How does such a change in theoretical perspective lead us to reexamine the order in the biosphere? For one thing, if we do not assume the primacy of individuals, we notice that the strongest regularities of modern life cannot be seen in individual traits, but only at an ecological level of organization. 6 Here we find a common set of reactions for the synthesis of biological molecules that is universal throughout the biosphere and across the whole history of life. The stability and invariance of metabolic pathways gives them the appearance of features of the geosphere rather than of anything that depends on memory or control by individuals.

One of the most primitive functions life must perform lies at the very core of metabolism: It is the capture of carbon from environmental carbon dioxide (CO 2), which was abundant in the prebiotic era, and its synthesis into the backbones from which the rest of biomolecules are made. An amazing, small cycle of only 11 simple molecules, known as the reductive citric acid cycle, is capable of performing this feat. Some version of the reactions in this cycle is the foundation for biosynthesis in every kind of ecosystem on earth.

The cycle's basic function is to access otherwise inert CO 2, combine the carbon with electrons, and make molecules capable of repeating this reaction. The reaction sequence has the remarkable property that any molecule in the cycle, by accreting CO 2 to become longer and then splitting into two, reproduces a second copy of the same molecule while returning the first copy. Thus, like compound interest, it grows and draws diffuse carbon into a very specific pathway. The mathematics of energy and carbon that flow through this cycle resembles the mathematics that drive a hurricane to become the major transporter of moisture and energy over the oceans where it forms (see Figure below).

Carbon fixation is one of the most conserved reactions throughout the biosphere. It suggests that a bridge between geochemistry and life may be found in the mechanisms of metabolism and the principles of ecology, not in compartments or memory molecules, which could have come later. A metabolic organization capable of serving as such a bridge, however, could not have come from just any old network of organic chemical reactions. It would need to have been: 1) sparse within the network of possible reactions so that a few molecules were created in large supply, rather than a huge diversity of one-off molecules arising happenstance (which could not be assembled into anything); 2) particular, in that the pathways observed should be necessary and predictable, rather than accidents (which would depend on later memory mechanisms to be preserved), and 3) robust under jittering of the components, to permit later molecular memory systems to emerge using them as foundations. These principles can be used to find other primal reactions.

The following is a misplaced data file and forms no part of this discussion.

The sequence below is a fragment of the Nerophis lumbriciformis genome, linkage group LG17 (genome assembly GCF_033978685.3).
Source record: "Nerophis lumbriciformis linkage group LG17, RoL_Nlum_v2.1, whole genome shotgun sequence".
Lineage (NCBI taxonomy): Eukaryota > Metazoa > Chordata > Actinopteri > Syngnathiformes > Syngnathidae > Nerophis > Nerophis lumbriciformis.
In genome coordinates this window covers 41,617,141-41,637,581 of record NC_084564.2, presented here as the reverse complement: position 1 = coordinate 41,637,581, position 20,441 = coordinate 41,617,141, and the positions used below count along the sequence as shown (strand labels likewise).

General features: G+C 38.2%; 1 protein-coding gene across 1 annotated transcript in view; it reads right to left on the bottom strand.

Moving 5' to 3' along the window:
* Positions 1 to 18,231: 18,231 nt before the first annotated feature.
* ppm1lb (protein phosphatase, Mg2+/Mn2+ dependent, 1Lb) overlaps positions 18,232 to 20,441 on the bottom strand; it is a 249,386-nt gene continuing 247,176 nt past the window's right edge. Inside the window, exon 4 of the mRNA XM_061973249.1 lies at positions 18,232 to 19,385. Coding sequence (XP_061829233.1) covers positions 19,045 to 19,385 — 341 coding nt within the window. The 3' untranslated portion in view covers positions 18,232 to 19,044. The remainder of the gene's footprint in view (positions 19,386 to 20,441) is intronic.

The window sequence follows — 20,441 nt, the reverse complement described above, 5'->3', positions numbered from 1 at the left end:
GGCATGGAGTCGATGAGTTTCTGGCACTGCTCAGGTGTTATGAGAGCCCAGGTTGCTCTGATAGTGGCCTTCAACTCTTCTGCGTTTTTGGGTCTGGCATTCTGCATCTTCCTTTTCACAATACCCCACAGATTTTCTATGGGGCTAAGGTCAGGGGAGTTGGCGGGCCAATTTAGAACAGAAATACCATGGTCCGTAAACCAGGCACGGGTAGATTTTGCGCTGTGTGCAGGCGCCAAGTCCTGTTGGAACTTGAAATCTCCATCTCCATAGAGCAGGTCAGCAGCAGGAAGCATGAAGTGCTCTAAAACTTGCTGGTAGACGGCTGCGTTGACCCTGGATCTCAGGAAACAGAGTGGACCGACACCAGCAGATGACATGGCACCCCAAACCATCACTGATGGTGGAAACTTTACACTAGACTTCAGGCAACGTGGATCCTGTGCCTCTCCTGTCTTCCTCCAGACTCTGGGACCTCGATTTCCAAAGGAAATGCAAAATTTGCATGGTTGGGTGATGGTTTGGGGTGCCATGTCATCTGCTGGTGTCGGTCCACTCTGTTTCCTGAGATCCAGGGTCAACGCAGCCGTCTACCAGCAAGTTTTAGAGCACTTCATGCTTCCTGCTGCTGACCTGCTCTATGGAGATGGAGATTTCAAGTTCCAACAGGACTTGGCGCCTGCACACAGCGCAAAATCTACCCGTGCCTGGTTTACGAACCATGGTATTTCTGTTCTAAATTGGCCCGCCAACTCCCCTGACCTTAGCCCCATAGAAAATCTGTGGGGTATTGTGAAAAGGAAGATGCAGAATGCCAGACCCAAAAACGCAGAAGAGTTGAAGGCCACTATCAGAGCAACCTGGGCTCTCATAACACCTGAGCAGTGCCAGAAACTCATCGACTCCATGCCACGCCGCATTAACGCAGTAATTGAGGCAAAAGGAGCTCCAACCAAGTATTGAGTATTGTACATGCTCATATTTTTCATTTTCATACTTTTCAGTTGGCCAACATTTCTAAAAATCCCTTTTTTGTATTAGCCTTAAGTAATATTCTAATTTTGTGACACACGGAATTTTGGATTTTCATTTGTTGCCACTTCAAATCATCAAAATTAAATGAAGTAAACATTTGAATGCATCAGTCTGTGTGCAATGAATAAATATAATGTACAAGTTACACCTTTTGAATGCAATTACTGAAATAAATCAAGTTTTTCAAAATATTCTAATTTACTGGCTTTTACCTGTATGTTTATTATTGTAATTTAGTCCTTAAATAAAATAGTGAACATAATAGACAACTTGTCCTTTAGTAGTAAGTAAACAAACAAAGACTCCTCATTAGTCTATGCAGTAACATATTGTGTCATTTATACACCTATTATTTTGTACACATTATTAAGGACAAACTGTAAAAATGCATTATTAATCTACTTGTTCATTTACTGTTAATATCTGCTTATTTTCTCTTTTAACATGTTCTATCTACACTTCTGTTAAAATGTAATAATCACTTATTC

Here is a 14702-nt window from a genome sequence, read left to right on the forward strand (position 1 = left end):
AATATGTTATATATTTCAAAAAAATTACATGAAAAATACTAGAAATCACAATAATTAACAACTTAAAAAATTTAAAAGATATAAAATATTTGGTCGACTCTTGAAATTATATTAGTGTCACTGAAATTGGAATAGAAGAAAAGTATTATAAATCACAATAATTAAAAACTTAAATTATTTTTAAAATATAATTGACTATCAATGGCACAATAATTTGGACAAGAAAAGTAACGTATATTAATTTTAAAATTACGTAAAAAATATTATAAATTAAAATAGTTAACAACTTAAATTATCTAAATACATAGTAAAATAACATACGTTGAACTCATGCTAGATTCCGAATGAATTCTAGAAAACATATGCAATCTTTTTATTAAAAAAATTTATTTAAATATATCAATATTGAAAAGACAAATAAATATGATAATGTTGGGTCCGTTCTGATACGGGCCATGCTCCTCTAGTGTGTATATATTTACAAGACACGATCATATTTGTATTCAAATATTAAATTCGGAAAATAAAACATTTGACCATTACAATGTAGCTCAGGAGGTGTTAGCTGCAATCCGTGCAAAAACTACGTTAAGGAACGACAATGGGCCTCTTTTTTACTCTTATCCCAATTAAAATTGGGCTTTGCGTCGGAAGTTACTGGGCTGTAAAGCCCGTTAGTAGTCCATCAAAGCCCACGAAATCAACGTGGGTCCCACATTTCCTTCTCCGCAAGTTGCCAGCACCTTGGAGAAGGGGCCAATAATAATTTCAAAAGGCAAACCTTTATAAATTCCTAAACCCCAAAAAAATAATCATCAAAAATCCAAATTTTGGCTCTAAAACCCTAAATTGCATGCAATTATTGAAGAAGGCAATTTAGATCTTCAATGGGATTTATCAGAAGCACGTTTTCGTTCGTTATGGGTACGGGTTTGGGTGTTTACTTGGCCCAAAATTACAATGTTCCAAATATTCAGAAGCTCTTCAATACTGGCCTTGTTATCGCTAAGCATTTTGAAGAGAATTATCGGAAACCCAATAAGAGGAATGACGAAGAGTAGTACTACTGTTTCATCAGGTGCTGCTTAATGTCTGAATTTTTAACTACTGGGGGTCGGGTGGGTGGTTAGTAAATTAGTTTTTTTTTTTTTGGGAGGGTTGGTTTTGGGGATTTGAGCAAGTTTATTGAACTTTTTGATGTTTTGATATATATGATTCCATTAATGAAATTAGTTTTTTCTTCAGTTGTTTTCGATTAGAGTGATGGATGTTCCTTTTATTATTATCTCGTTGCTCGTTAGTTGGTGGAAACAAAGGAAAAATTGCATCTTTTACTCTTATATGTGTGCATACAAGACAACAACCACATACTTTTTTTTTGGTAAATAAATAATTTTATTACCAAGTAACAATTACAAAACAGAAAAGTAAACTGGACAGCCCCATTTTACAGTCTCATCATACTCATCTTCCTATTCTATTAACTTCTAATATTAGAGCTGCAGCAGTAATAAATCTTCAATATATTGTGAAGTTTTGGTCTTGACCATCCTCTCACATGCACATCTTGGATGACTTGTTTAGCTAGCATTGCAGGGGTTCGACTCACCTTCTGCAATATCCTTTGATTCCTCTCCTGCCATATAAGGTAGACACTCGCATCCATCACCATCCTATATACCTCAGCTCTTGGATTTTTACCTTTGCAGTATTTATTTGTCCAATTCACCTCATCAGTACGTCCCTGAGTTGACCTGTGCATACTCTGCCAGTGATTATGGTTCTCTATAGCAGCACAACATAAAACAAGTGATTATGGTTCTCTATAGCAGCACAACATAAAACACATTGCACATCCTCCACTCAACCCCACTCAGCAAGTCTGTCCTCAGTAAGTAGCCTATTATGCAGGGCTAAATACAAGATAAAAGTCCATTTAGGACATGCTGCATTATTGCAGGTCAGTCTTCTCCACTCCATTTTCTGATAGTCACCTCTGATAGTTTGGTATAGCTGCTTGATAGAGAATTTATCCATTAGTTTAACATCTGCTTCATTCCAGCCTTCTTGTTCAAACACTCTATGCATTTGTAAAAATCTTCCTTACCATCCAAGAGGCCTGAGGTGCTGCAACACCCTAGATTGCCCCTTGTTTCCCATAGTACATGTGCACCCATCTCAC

If the biosphere emerged through the self-organization of a metabolic system, like the citric acid cycle, the later formation of individuals would be understandable as solving a different problem of packaging. Distinct species can make up an ecosystem by partitioning metabolic tasks to become complementary specialists, but only if they solve the complex problems of obtaining the resources they do not make and settling into a balanced flow of resources among all the members of the ecosystem.

This view of the origins of life changes our understanding of the biosphere today in two ways. First, ecological principles become the foundations for the rest of biology, rather than merely secondary consequences of relations among individuals. Second, we should be warned that when we act as engineers in the living world, imagining that we can manipulate properties of individuals but remain ignorant of principles of ecology, we should expect the biosphere's response to be complex and not necessarily in accordance with our designs. The rapidly rising cost of industrial agriculture, and its fragility to shocks in energy supply, to pests, and to weather, is directly tied to the loss of natural ecological sources of stability in industrially managed agricultural systems.

When we consider what would be required for metabolism to have self-organized without supervision, we realize there is a rich, hierarchical, modular structure of the extant metabolism of the biosphere that looks far from accidental. The functions that particular chemicals fulfill, in the context of both the network and the constraints of the geochemical environment, suggest that the presence of these chemicals as a foundation for life may be required from first principles.